So the other day I found myself in the middle of a situation. I was a third party to two other people debating and even arguing over an event that had taken place. They both viewed and experienced the circumstances differently and at this point had become quite agitated with one another.
When they asked me my opinion and who I thought was right, my first instinct was to run as fast I could away from the situation. Although that was probably the right move, it was almost impossible based on where we were at the moment. And then my over-developed sense of obligation kicked in anyway and I tried to mediate as best I could. I went to my "go-to" line in these situations and said something like, "It sounds like you both have a strong opinion about what happened and the truth can probably be found somewhere in the middle."
Is that a cop-out or what? So much for my "go-to" line.
If truth is really truth, how can it be found in the middle? Are we compromising truth for political correctness and making sure we smooth over feelings for all parties involved, making sure everyone in the situation is OK? And if so, is there anything really wrong with that approach? Unfortunately I think there is - it's called avoiding the truth.
Now there are some people who are extremely direct and never have an issue with speaking their mind or telling others exactly how they feel and how they perceive things. This doesn't mean they are right or even necessarily telling the truth, it just means that they are direct. These folks typically live by a saying, "Seldom right, but never in doubt."
The other extreme is people who will not utter a word; they will stand by and passively watch or listen as someone spins a story or even tells an outright lie. They know it's wrong but they would prefer to keep quiet instead of risking the wrath of the other person or just take the position of going along to get along.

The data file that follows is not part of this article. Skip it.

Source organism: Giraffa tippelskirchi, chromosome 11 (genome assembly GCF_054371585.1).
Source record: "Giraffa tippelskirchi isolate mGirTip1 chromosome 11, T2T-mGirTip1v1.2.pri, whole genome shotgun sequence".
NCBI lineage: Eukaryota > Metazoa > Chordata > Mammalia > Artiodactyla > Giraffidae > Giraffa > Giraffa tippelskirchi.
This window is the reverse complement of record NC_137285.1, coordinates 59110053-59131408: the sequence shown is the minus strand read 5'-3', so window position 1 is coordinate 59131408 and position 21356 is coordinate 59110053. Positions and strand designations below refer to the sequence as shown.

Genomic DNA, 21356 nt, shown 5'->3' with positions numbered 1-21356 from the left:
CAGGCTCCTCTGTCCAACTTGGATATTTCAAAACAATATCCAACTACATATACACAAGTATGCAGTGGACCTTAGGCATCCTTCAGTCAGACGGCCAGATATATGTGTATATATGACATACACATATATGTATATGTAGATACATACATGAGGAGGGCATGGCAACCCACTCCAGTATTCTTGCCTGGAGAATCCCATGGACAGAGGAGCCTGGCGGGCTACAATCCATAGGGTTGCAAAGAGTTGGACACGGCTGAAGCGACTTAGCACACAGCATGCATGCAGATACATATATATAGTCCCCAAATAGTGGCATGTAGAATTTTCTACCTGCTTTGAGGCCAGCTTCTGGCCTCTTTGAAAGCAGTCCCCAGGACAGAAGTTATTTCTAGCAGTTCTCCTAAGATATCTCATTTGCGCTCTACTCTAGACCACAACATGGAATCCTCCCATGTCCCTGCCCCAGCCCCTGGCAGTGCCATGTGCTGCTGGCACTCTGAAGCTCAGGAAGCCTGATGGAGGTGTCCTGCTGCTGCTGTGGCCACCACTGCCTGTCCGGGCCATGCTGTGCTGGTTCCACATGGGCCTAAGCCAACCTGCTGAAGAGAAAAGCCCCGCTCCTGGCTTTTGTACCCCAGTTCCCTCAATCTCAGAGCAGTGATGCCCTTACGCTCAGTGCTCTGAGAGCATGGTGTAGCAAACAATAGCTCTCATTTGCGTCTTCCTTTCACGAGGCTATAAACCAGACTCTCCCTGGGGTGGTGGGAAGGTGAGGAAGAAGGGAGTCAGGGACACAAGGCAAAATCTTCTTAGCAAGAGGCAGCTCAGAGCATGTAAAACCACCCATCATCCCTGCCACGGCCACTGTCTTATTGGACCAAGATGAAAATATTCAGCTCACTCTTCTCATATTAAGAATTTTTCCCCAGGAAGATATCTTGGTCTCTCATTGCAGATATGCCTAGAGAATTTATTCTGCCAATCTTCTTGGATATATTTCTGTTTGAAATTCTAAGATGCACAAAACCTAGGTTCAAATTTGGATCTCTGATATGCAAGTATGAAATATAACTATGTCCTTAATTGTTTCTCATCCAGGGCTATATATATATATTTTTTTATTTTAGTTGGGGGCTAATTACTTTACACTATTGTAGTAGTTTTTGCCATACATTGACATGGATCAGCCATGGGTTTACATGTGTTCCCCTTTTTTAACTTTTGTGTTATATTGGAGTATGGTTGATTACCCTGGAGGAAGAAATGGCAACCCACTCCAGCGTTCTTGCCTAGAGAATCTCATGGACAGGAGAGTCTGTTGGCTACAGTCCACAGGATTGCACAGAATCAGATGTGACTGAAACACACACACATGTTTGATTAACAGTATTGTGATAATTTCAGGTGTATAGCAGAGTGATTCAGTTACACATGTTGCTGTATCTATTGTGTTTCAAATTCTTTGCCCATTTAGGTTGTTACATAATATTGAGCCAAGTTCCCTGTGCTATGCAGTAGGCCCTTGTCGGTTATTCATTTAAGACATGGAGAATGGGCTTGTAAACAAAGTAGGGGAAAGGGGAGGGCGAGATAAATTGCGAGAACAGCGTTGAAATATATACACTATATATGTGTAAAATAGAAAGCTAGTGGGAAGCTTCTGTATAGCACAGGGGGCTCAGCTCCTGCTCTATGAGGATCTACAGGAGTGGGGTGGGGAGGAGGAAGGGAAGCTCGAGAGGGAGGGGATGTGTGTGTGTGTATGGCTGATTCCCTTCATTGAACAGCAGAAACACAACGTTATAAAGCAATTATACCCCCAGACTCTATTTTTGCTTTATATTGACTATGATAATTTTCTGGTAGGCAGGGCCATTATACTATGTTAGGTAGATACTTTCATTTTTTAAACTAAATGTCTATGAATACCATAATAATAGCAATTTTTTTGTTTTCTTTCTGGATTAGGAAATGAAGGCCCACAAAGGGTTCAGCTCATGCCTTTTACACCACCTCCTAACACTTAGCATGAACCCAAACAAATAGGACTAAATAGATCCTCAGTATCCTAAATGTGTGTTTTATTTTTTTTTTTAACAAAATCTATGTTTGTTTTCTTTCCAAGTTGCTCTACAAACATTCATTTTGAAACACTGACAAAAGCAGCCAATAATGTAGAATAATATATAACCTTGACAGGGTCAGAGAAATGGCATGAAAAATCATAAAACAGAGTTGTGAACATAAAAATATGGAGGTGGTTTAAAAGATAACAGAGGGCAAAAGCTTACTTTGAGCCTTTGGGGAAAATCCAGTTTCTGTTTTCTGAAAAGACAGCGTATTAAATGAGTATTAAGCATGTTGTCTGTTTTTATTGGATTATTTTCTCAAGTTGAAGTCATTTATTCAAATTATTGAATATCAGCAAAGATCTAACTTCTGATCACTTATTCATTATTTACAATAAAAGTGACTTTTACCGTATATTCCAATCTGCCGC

I am not sure about you, but no matter how much it might hurt, and it has hurt when it has happened to me ... I would rather someone be honest, even brutally honest with me and tell me what I need to hear, not just want I want to hear. I want them to tell me the truth or call me out when they feel I am not telling the truth. And here's what I have personally experienced in each situation: When the truth is actually revealed, regardless of how painful it might be, everything becomes better much faster for all parties. There may have been initial hurts and disappointments, but truth is truth and no one has to continue a lie or perpetuate a story that could cause drama or future problems.
There is a Proverb that reads, "An honest answer is like a kiss on the lips." There is so much truth in that one simple Proverb. It is so frustrating for everyone involved when we search for the truth in conflicting agendas and personalities. Drama gives way to truth and we find ourselves back in the vicious cycle of political correctness and making sure everyone feels good.
Maybe it's more like the epic line by Jack Nicholson in the movie "A Few Good Men" when he shouts from the witness stand, "You can't handle the truth!"
How about you, is the truth found somewhere in the middle? Is an honest answer like a kiss on the lips? Can you handle the truth? I would love to hear all about it at firstname.lastname@example.org, and when we learn to live in the truth it really will be a better than good week.
Michael Norton is a resident of Highlands Ranch, the former president of the Zig Ziglar Corporation and the CEO/founder of www.candogo.com.